Unfortunately in November 2021, one week after being selected for the senior team I was involved in a white water kayak accident. I was left with life changing injuries and in a coma in the ICU. My family were told to say their goodbyes and to prepare for what was to come. I was not going to make it through this and the decision to turn the life support off had been made.However just an hour before they planned to, they saw some progress. I was hanging on, I wasn’t ready to let go. This wasn’t my time. I went on to spend many months in ICU and facing many setbacks including sepsis 3 times, pneumonia and many complex infections. I was fighting for my life but I was nowhere near ready to give up. At the time I was in a hospital 3 hours away from home and in May 2022 I was moved to a specialist neuro facility closer to home where the real hard work began. I had relearn to speak but my left side was completely paralysed, severe weakness in right leg, dystonia, unable to swallow and many other debilitating symptoms. At just 19 I was fighting for my life once again. I was needing round the clock care and having to recover from serious injuries. I experienced many setbacks and kept on ending up in Intensive care. I was diagnosed with a very rare neurological disorder. But I was working hard in my 6 hours of physio a day. I treated it like training, but a different outcome. In November 2022 I moved home to my adapted house. IUt was hard at first going from this fultimer athlete, adventurous person with their life ahead of me too dependent on carers and a wheelchair. My mental health started to take a turn and I felt so alone. I was seeing all my friends away at university whilst I felt so stuck, my life had been turned upside down. But I started to talk to people, to set small goals each day and slowly I was making positive decisions for myself. And then the big day came, I got back in a boat. Thanks to para rowing I was able to get in an adapted boat to be back on the water, my happy place. It’s a feeling I will never forget. I remember sitting there in this boat with the coach, promising myself I wasn’t going to give up and promising myself to give rehab my all.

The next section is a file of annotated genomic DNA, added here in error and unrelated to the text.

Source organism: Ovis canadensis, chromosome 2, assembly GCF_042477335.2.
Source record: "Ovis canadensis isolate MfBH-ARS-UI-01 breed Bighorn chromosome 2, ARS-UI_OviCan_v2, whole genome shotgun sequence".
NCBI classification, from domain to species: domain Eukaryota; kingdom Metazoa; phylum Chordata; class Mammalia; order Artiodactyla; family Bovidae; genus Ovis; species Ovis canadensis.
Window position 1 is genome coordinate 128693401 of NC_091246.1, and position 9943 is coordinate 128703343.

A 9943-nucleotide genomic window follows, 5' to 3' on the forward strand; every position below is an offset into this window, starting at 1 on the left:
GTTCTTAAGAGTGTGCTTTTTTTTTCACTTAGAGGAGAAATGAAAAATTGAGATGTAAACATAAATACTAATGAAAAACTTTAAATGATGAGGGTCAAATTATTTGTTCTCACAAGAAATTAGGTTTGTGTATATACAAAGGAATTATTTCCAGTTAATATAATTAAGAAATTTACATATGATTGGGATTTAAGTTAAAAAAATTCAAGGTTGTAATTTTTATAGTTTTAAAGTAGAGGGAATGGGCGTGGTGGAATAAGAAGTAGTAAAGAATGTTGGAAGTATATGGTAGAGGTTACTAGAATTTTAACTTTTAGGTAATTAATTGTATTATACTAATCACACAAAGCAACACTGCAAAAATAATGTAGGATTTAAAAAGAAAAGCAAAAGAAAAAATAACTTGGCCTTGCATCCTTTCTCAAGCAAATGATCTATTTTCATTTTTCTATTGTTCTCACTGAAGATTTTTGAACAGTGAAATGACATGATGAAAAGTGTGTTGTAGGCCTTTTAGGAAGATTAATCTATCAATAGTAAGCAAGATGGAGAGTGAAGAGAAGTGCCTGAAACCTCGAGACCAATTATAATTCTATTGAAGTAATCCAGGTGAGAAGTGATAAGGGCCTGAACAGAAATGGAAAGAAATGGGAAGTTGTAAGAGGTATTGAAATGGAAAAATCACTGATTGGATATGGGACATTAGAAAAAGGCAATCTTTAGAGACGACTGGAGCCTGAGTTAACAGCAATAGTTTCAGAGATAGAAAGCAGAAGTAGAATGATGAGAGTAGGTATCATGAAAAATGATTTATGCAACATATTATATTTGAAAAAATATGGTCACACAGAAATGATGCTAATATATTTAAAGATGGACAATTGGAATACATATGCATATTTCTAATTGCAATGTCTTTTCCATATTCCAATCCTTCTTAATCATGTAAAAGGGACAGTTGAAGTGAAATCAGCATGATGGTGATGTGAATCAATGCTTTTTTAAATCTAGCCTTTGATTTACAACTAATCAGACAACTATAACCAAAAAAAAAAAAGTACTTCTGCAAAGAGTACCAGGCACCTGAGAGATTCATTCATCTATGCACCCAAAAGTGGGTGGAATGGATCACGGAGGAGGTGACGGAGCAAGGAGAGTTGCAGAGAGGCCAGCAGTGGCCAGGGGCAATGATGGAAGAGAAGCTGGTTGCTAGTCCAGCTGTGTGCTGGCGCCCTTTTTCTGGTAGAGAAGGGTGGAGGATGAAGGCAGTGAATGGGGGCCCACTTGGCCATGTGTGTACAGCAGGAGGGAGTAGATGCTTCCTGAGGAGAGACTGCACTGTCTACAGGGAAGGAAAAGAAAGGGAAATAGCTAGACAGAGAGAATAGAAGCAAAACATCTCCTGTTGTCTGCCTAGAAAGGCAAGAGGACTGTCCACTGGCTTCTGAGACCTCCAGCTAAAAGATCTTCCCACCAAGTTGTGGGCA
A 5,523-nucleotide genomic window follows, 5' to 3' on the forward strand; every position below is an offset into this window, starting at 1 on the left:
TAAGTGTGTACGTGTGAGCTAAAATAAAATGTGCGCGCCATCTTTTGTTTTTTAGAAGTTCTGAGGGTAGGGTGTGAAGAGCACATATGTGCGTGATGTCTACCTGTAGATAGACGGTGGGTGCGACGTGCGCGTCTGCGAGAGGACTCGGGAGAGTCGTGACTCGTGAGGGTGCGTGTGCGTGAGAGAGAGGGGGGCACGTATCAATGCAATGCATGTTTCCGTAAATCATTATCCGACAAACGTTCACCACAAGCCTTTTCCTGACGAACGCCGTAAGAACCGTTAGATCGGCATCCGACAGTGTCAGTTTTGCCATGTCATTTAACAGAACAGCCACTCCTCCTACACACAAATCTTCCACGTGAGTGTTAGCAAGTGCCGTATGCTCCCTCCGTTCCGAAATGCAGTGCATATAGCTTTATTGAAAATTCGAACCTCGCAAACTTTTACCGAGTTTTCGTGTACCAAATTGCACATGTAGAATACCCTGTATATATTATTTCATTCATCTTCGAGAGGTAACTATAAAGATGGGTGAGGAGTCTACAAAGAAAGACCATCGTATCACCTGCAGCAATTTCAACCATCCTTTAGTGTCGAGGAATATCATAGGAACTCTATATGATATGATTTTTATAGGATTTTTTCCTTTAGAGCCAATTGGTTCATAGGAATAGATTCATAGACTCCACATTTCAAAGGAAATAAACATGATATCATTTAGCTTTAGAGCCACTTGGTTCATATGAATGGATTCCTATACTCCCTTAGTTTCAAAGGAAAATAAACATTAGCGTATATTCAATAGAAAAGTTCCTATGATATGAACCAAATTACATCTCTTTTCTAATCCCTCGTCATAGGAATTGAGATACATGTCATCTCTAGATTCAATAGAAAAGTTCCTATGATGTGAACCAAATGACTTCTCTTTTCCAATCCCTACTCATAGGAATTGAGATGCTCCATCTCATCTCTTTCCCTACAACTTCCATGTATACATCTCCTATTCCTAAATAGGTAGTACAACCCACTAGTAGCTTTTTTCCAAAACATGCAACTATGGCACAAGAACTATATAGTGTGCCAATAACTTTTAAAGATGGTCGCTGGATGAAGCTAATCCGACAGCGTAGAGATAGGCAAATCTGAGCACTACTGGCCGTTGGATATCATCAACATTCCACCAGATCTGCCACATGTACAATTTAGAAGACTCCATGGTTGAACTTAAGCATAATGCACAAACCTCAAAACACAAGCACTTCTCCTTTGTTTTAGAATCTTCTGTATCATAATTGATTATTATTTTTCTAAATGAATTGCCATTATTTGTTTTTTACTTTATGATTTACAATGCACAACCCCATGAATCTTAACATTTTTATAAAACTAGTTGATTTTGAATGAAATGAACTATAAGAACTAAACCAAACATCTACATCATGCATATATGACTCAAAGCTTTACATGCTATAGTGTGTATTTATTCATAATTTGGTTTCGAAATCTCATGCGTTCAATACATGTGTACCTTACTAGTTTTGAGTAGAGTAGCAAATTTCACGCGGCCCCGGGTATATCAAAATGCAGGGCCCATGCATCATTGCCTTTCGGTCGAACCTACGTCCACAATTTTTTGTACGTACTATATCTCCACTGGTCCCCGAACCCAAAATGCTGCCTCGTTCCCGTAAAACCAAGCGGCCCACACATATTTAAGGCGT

I was still in physio 6 hours a day 5 days a week. I was improving. In December I decided to take time off to live some normality with my friends and be a somewhat normal 20 year old. So where am I now? I am still a full time wheelchair user with paralysis in the left leg, I have some functions if my right leg is back and my left arm has improved a huge amount and I am still working on this. I have made incredible progress the last few months. Having doctors tell you you won’t survive, then won’t ever get better and ever live a normal life again but I am proving them wrong. I am still in physio and working my hardest but I am also starting to form my new life. I have been training with the para rowing team and I am now going for GB para selection. I have just entered a 5k running race, I am going to make what was once impossible, so possible. I am back training everyday in the gym and learning how to live my new adapted life at just 20 years old. But I still believe I will continue to improve, I will walk again.

I am looking to get my story out there. I want to show so many others that even when you are told to give up, you decide, you choose to fight. It is all within you, you just have to find it. If you had told 19 year old Georgia at the start of all this she would be doing what she is right now, she would never have believed you. But I am all about proving people wrong!! Things are only as impossible as you tell yourself they are and I will never let my disability define me.

Photo credit: Image provided by the storyteller.

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georgia carmichael